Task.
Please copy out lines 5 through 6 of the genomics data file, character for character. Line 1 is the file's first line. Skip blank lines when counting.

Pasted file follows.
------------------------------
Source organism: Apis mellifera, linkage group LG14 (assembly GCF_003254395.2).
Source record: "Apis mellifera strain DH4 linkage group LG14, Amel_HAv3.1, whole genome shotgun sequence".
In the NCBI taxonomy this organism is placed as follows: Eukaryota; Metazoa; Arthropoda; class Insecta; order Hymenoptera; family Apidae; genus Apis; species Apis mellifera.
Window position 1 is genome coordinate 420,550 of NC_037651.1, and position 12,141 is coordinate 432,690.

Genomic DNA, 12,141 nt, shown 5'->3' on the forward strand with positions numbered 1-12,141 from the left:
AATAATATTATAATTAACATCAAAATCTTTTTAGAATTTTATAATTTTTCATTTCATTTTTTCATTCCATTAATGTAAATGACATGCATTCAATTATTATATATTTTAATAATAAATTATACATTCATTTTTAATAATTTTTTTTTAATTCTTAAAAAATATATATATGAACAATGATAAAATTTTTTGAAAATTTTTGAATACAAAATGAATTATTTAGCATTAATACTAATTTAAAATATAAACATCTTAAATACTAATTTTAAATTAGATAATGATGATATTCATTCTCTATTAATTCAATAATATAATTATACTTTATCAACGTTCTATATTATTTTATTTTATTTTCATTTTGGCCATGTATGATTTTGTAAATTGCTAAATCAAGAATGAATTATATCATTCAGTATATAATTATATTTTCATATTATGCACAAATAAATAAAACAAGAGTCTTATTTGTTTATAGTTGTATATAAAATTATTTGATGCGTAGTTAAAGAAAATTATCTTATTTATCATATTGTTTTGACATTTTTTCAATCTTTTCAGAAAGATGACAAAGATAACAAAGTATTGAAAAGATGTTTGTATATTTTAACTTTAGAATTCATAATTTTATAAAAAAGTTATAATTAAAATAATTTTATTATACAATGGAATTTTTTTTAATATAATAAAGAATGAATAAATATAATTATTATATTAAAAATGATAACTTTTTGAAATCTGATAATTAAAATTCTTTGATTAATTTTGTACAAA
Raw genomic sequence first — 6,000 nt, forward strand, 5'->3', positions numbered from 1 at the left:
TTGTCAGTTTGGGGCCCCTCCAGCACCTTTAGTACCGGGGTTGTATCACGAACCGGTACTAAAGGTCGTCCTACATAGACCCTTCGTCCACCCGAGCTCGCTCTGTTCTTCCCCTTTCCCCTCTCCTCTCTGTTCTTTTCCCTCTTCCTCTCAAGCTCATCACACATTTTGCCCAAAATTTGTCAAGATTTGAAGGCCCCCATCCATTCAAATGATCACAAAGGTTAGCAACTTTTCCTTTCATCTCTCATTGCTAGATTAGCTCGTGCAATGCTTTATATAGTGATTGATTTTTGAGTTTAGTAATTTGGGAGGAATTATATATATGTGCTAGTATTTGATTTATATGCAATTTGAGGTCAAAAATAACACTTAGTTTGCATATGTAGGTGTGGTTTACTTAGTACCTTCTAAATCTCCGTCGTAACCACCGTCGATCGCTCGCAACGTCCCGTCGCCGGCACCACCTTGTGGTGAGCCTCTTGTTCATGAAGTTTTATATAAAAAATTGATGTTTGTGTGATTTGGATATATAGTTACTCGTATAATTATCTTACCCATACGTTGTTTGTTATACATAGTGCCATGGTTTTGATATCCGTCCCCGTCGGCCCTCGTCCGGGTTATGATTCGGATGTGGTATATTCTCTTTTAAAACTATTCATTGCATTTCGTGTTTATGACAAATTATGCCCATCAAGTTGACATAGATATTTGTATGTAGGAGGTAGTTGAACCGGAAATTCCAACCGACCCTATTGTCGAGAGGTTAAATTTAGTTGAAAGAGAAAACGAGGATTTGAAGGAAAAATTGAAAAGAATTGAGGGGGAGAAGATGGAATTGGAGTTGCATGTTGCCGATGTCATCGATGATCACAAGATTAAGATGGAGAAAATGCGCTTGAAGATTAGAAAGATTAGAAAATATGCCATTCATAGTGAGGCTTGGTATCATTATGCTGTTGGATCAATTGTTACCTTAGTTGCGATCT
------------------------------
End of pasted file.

Genomic DNA, 12,141 nt, shown 5'->3' on the forward strand with positions numbered 1-12,141 from the left:
AATAATATTATAATTAACATCAAAATCTTTTTAGAATTTTATAATTTTTCATTTCATTTTTTCATTCCATTAATGTAAATGACATGCATTCAATTATTATATATTTTAATAATAAATTATACATTCATTTTTAATAATTTTTTTTTAATTCTTAAAAAATATATATATGAACAATGATAAAATTTTTTGAAAATTTTTGAATACAAAATGAATTATTTAGCATTAATACTAATTTAAAATATAAACATCTTAAATACTAATTTTAAATTAGATAATGATGATATTCATTCTCTATTAATTCAATAATATAATTATACTTTATCAACGTTCTATATTATTTTATTTTATTTTCATTTTGGCCATGTATGATTTTGTAAATTGCTAAATCAAGAATGAATTATATCATTCAGTATATAATTATATTTTCATATTATGCACAAATAAATAAAACAAGAGTCTTATTTGTTTATAGTTGTATATAAAATTATTTGATGCGTAGTTAAAGAAAATTATCTTATTTATCATATTGTTTTGACATTTTTTCAATCTTTTCAGAAAGATGACAAAGATAACAAAGTATTGAAAAGATGTTTGTATATTTTAACTTTAGAATTCATAATTTTATAAAAAAGTTATAATTAAAATAATTTTATTATACAATGGAATTTTTTTTAATATAATAAAGAATGAATAAATATAATTATTATATTAAAAATGATAACTTTTTGAAATCTGATAATTAAAATTCTTTGATTAATTTTGTACAAA